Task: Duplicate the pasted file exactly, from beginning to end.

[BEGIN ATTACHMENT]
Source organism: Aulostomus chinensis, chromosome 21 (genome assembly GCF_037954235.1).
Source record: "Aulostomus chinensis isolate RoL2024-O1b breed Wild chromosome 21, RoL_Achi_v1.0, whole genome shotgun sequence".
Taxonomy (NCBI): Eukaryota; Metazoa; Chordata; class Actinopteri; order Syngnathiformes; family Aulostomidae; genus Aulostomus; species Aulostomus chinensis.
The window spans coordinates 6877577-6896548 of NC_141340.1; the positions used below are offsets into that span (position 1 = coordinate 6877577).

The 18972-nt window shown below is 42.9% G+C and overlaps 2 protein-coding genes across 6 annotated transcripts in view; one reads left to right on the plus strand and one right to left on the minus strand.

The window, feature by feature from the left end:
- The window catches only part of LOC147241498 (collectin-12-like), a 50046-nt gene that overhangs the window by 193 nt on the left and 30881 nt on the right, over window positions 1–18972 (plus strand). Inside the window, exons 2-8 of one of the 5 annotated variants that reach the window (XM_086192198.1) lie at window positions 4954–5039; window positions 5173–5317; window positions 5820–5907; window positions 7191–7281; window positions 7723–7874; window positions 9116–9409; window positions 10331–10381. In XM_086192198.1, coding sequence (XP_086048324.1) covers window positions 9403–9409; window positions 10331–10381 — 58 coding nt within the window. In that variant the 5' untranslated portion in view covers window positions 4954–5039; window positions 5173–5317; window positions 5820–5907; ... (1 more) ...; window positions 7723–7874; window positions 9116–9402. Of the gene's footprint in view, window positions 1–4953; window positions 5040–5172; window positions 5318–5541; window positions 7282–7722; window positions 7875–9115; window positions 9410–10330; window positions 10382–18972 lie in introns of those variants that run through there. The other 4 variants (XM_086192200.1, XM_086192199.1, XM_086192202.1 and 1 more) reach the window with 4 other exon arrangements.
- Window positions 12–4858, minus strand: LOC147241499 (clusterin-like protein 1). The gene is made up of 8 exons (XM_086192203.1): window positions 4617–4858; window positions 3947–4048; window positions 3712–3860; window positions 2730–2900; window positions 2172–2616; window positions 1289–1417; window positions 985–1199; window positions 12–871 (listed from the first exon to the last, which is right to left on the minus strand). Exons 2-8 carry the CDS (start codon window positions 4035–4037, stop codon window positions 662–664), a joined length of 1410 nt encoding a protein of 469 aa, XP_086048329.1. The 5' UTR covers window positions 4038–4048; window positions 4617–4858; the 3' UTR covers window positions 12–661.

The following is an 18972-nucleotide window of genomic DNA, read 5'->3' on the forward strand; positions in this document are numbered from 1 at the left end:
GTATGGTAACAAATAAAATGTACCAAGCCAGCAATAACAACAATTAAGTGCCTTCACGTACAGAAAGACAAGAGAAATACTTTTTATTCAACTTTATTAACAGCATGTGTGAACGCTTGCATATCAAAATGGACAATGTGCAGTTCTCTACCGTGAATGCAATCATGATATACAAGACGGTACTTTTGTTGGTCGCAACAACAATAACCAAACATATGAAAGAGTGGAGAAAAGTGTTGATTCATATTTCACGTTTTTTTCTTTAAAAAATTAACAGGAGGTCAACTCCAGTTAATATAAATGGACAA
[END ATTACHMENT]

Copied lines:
Source organism: Aulostomus chinensis, chromosome 21 (genome assembly GCF_037954235.1).
Source record: "Aulostomus chinensis isolate RoL2024-O1b breed Wild chromosome 21, RoL_Achi_v1.0, whole genome shotgun sequence".
Taxonomy (NCBI): Eukaryota; Metazoa; Chordata; class Actinopteri; order Syngnathiformes; family Aulostomidae; genus Aulostomus; species Aulostomus chinensis.
The window spans coordinates 6877577-6896548 of NC_141340.1; the positions used below are offsets into that span (position 1 = coordinate 6877577).

The 18972-nt window shown below is 42.9% G+C and overlaps 2 protein-coding genes across 6 annotated transcripts in view; one reads left to right on the plus strand and one right to left on the minus strand.

The window, feature by feature from the left end:
- The window catches only part of LOC147241498 (collectin-12-like), a 50046-nt gene that overhangs the window by 193 nt on the left and 30881 nt on the right, over window positions 1–18972 (plus strand). Inside the window, exons 2-8 of one of the 5 annotated variants that reach the window (XM_086192198.1) lie at window positions 4954–5039; window positions 5173–5317; window positions 5820–5907; window positions 7191–7281; window positions 7723–7874; window positions 9116–9409; window positions 10331–10381. In XM_086192198.1, coding sequence (XP_086048324.1) covers window positions 9403–9409; window positions 10331–10381 — 58 coding nt within the window. In that variant the 5' untranslated portion in view covers window positions 4954–5039; window positions 5173–5317; window positions 5820–5907; ... (1 more) ...; window positions 7723–7874; window positions 9116–9402. Of the gene's footprint in view, window positions 1–4953; window positions 5040–5172; window positions 5318–5541; window positions 7282–7722; window positions 7875–9115; window positions 9410–10330; window positions 10382–18972 lie in introns of those variants that run through there. The other 4 variants (XM_086192200.1, XM_086192199.1, XM_086192202.1 and 1 more) reach the window with 4 other exon arrangements.
- Window positions 12–4858, minus strand: LOC147241499 (clusterin-like protein 1). The gene is made up of 8 exons (XM_086192203.1): window positions 4617–4858; window positions 3947–4048; window positions 3712–3860; window positions 2730–2900; window positions 2172–2616; window positions 1289–1417; window positions 985–1199; window positions 12–871 (listed from the first exon to the last, which is right to left on the minus strand). Exons 2-8 carry the CDS (start codon window positions 4035–4037, stop codon window positions 662–664), a joined length of 1410 nt encoding a protein of 469 aa, XP_086048329.1. The 5' UTR covers window positions 4038–4048; window positions 4617–4858; the 3' UTR covers window positions 12–661.

The following is an 18972-nucleotide window of genomic DNA, read 5'->3' on the forward strand; positions in this document are numbered from 1 at the left end:
GTATGGTAACAAATAAAATGTACCAAGCCAGCAATAACAACAATTAAGTGCCTTCACGTACAGAAAGACAAGAGAAATACTTTTTATTCAACTTTATTAACAGCATGTGTGAACGCTTGCATATCAAAATGGACAATGTGCAGTTCTCTACCGTGAATGCAATCATGATATACAAGACGGTACTTTTGTTGGTCGCAACAACAATAACCAAACATATGAAAGAGTGGAGAAAAGTGTTGATTCATATTTCACGTTTTTTTCTTTAAAAAATTAACAGGAGGTCAACTCCAGTTAATATAAATGGACAA